From TRP: I took the liberty to add some images and links to this article excerpted from BritishFreedom.org.
Our Politicians’ Dirty Hands
By Nick McAvelly
I will consider here some of the principles and methods of our politicians, as they deal with dissenting voices. The mainstream media in the UK have as yet failed to even mention the incarceration of Tommy Robinson, let alone analyse the reasons behind it. So I intend to write something factual that will hopefully be of use to anyone involved in the counter-jihad movement.
As any philosophy graduate knows, the key statement in Machiavelli’s The Prince can be found in the opening paragraph of Chapter 15. There, it’s argued that if a prince wants to maintain his state, he must “learn how not to be good” and then use that knowledge whenever it is necessary. In philosophy, this is known as the “dirty hands” problem.
The reason why it’s necessary for a prince to sometimes get his hands “dirty” is that he will be overcome by those around him if he doesn’t. As Machiavelli put it: “A man who wishes to profess good at all times will come to ruin among so many who are not good”. Machiavelli did not have an unrealistic view of people, calling them “a wretched lot” who in general are “ungrateful, fickle, simulators and deceivers, avoiders of danger, and greedy for gain”. Pretty much the opinion we have of politicians today.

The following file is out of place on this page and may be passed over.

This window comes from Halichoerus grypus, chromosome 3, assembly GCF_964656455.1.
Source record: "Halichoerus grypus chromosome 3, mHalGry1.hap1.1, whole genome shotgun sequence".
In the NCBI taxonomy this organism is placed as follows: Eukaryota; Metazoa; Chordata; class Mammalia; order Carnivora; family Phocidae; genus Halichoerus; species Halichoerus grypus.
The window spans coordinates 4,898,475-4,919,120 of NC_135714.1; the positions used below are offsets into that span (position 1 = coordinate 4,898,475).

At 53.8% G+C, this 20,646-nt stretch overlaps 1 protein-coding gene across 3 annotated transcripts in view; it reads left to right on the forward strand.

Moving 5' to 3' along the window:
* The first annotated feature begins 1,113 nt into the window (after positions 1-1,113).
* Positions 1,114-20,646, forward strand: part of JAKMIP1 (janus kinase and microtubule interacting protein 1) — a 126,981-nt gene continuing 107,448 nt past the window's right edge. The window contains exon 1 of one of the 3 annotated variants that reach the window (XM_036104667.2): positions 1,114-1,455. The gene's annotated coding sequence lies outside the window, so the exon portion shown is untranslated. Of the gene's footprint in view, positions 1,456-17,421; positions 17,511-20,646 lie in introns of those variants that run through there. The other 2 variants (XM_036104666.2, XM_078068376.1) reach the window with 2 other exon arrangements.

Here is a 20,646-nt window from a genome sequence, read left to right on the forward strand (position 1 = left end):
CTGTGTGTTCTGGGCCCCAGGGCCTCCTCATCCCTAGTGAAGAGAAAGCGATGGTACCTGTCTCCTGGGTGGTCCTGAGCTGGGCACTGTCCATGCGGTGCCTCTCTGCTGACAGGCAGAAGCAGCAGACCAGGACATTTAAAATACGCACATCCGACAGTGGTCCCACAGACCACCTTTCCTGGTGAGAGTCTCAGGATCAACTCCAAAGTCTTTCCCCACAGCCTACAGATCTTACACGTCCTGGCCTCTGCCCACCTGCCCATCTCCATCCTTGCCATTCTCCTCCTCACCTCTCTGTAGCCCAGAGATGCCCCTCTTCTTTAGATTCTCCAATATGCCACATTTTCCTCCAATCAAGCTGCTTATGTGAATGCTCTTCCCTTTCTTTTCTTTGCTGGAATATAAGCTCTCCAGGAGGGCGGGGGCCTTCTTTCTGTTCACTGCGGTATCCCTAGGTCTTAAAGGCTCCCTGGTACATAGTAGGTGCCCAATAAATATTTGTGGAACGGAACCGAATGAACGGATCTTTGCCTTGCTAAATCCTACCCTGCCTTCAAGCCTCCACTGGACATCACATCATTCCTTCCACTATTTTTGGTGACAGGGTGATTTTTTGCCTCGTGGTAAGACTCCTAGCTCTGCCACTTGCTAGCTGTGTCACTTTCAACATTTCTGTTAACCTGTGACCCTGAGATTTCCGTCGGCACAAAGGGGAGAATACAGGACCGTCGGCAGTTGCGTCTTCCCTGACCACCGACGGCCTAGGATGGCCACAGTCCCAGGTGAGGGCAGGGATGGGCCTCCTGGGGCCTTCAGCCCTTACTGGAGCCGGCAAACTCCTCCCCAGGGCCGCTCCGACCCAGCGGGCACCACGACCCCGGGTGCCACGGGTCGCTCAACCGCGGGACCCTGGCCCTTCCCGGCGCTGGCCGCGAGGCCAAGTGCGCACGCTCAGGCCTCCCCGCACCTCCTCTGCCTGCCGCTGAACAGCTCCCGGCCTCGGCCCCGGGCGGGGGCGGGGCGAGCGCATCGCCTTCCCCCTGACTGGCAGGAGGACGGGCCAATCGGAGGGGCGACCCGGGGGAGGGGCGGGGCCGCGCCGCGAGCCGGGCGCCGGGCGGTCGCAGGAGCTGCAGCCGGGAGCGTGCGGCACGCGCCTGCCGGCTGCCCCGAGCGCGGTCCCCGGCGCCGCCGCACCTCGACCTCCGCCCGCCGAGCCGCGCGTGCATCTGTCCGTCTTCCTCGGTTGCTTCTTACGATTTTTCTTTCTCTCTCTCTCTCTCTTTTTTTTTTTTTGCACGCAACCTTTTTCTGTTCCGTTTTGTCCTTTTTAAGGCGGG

Over the years we have seen mainstream politicians laying the groundwork for a more distant and elitist form of government. As that project has slowly progressed towards a global political system, all peoples and creeds have been invited to sit at the table. As this happens, significant problems arise.
The more inclusive a global political system becomes, the more each of its members have to turn a blind eye to what their comrades do. If you are going to work alongside groups like Hamas and support their goals, then you are going to have to forsake your own conscience. Amorality is a necessary condition of a global political system.